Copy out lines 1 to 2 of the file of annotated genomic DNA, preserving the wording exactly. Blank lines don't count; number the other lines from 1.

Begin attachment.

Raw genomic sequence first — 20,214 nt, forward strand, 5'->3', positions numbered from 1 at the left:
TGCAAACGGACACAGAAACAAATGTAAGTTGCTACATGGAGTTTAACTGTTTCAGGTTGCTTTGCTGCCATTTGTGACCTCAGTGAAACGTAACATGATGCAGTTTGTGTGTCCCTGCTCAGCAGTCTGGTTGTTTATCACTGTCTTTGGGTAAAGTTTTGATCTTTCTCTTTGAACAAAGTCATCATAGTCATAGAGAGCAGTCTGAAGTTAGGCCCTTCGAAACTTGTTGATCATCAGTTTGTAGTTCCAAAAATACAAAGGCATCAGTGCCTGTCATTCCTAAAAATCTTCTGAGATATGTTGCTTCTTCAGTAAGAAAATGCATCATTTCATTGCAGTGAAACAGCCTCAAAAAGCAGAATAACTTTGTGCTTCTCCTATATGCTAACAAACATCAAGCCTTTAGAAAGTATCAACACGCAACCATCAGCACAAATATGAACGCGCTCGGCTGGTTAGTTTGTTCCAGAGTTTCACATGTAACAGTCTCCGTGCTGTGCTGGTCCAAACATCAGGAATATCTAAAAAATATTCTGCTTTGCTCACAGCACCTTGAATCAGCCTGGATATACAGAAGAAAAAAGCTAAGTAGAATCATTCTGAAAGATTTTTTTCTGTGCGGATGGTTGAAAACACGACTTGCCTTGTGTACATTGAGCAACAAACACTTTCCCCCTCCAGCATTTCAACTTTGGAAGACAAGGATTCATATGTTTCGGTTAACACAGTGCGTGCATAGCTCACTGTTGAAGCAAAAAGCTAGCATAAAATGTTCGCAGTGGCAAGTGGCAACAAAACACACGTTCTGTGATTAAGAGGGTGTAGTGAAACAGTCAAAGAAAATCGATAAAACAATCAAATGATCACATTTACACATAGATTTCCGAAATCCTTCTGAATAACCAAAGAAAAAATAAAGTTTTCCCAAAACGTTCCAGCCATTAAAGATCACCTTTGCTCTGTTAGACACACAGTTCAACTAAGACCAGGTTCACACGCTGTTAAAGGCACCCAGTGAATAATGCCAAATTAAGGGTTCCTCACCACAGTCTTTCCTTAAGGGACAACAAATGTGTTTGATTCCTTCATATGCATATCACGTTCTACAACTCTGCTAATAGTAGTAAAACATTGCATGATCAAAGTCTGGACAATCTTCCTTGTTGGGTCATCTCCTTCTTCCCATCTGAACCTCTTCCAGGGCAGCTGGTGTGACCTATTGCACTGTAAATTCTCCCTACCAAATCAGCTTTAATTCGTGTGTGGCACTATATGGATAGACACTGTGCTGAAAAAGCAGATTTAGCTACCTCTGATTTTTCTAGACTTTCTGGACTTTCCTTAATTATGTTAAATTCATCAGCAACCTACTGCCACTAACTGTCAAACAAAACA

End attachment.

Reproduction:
Raw genomic sequence first — 20,214 nt, forward strand, 5'->3', positions numbered from 1 at the left:
TGCAAACGGACACAGAAACAAATGTAAGTTGCTACATGGAGTTTAACTGTTTCAGGTTGCTTTGCTGCCATTTGTGACCTCAGTGAAACGTAACATGATGCAGTTTGTGTGTCCCTGCTCAGCAGTCTGGTTGTTTATCACTGTCTTTGGGTAAAGTTTTGATCTTTCTCTTTGAACAAAGTCATCATAGTCATAGAGAGCAGTCTGAAGTTAGGCCCTTCGAAACTTGTTGATCATCAGTTTGTAGTTCCAAAAATACAAAGGCATCAGTGCCTGTCATTCCTAAAAATCTTCTGAGATATGTTGCTTCTTCAGTAAGAAAATGCATCATTTCATTGCAGTGAAACAGCCTCAAAAAGCAGAATAACTTTGTGCTTCTCCTATATGCTAACAAACATCAAGCCTTTAGAAAGTATCAACACGCAACCATCAGCACAAATATGAACGCGCTCGGCTGGTTAGTTTGTTCCAGAGTTTCACATGTAACAGTCTCCGTGCTGTGCTGGTCCAAACATCAGGAATATCTAAAAAATATTCTGCTTTGCTCACAGCACCTTGAATCAGCCTGGATATACAGAAGAAAAAAGCTAAGTAGAATCATTCTGAAAGATTTTTTTCTGTGCGGATGGTTGAAAACACGACTTGCCTTGTGTACATTGAGCAACAAACACTTTCCCCCTCCAGCATTTCAACTTTGGAAGACAAGGATTCATATGTTTCGGTTAACACAGTGCGTGCATAGCTCACTGTTGAAGCAAAAAGCTAGCATAAAATGTTCGCAGTGGCAAGTGGCAACAAAACACACGTTCTGTGATTAAGAGGGTGTAGTGAAACAGTCAAAGAAAATCGATAAAACAATCAAATGATCACATTTACACATAGATTTCCGAAATCCTTCTGAATAACCAAAGAAAAAATAAAGTTTTCCCAAAACGTTCCAGCCATTAAAGATCACCTTTGCTCTGTTAGACACACAGTTCAACTAAGACCAGGTTCACACGCTGTTAAAGGCACCCAGTGAATAATGCCAAATTAAGGGTTCCTCACCACAGTCTTTCCTTAAGGGACAACAAATGTGTTTGATTCCTTCATATGCATATCACGTTCTACAACTCTGCTAATAGTAGTAAAACATTGCATGATCAAAGTCTGGACAATCTTCCTTGTTGGGTCATCTCCTTCTTCCCATCTGAACCTCTTCCAGGGCAGCTGGTGTGACCTATTGCACTGTAAATTCTCCCTACCAAATCAGCTTTAATTCGTGTGTGGCACTATATGGATAGACACTGTGCTGAAAAAGCAGATTTAGCTACCTCTGATTTTTCTAGACTTTCTGGACTTTCCTTAATTATGTTAAATTCATCAGCAACCTACTGCCACTAACTGTCAAACAAAACA